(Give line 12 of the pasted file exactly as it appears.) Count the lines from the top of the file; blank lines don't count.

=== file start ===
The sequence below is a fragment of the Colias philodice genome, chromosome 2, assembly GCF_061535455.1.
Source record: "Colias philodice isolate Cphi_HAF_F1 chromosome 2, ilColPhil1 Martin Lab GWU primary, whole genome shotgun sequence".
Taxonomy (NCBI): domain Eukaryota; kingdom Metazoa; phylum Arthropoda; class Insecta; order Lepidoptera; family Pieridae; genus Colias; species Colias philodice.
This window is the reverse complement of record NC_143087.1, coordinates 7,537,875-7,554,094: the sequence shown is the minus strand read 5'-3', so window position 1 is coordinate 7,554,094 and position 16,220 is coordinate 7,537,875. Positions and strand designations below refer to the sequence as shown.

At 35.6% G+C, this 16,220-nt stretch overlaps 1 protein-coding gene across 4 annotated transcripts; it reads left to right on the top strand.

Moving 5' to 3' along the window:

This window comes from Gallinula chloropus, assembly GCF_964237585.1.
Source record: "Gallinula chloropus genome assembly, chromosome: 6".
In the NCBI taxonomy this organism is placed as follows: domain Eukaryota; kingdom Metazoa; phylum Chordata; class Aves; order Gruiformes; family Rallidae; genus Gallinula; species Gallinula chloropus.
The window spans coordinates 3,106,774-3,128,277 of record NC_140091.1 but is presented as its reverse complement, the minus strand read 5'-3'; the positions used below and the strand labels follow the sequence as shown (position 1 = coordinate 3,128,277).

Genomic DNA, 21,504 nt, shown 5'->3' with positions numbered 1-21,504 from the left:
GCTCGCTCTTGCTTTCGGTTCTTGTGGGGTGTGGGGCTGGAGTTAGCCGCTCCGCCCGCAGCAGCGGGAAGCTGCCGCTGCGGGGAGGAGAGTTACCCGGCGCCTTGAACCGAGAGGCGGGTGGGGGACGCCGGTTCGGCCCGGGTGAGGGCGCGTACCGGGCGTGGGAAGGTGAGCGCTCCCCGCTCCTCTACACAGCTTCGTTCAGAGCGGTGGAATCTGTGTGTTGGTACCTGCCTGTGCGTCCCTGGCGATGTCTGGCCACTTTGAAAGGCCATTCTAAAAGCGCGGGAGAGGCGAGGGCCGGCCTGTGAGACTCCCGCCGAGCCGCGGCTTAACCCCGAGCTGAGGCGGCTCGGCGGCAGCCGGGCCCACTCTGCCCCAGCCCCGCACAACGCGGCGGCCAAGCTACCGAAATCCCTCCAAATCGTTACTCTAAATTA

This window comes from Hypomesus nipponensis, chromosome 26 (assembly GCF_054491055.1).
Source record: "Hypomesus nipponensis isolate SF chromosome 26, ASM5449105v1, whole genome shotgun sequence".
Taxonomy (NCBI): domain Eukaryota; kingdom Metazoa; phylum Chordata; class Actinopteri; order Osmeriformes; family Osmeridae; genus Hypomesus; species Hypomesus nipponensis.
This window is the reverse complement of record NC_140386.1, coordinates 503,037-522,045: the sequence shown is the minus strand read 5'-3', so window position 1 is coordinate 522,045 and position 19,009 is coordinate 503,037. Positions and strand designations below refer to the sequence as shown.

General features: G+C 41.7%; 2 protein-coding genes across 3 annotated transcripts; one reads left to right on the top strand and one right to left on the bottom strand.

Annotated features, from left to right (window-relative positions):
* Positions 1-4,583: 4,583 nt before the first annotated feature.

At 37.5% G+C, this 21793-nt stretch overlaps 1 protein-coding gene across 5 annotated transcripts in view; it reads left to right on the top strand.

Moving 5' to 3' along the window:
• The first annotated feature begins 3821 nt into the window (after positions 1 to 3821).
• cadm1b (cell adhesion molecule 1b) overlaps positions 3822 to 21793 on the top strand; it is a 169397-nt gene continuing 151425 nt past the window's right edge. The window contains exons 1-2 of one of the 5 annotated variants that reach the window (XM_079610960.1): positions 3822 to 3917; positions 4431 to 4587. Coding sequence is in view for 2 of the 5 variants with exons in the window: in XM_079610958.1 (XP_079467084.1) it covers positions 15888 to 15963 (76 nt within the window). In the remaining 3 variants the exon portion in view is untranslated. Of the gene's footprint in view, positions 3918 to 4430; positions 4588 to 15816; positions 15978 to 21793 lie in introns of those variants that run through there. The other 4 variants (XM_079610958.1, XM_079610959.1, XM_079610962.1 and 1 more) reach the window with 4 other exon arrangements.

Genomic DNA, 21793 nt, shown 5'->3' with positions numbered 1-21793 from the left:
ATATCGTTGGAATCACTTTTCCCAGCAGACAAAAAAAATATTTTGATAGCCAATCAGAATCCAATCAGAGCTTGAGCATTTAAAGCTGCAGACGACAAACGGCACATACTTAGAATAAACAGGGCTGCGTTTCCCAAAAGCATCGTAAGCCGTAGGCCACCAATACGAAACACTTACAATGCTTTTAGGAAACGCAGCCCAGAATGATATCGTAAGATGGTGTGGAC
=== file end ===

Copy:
GCTCGCTCTTGCTTTCGGTTCTTGTGGGGTGTGGGGCTGGAGTTAGCCGCTCCGCCCGCAGCAGCGGGAAGCTGCCGCTGCGGGGAGGAGAGTTACCCGGCGCCTTGAACCGAGAGGCGGGTGGGGGACGCCGGTTCGGCCCGGGTGAGGGCGCGTACCGGGCGTGGGAAGGTGAGCGCTCCCCGCTCCTCTACACAGCTTCGTTCAGAGCGGTGGAATCTGTGTGTTGGTACCTGCCTGTGCGTCCCTGGCGATGTCTGGCCACTTTGAAAGGCCATTCTAAAAGCGCGGGAGAGGCGAGGGCCGGCCTGTGAGACTCCCGCCGAGCCGCGGCTTAACCCCGAGCTGAGGCGGCTCGGCGGCAGCCGGGCCCACTCTGCCCCAGCCCCGCACAACGCGGCGGCCAAGCTACCGAAATCCCTCCAAATCGTTACTCTAAATTA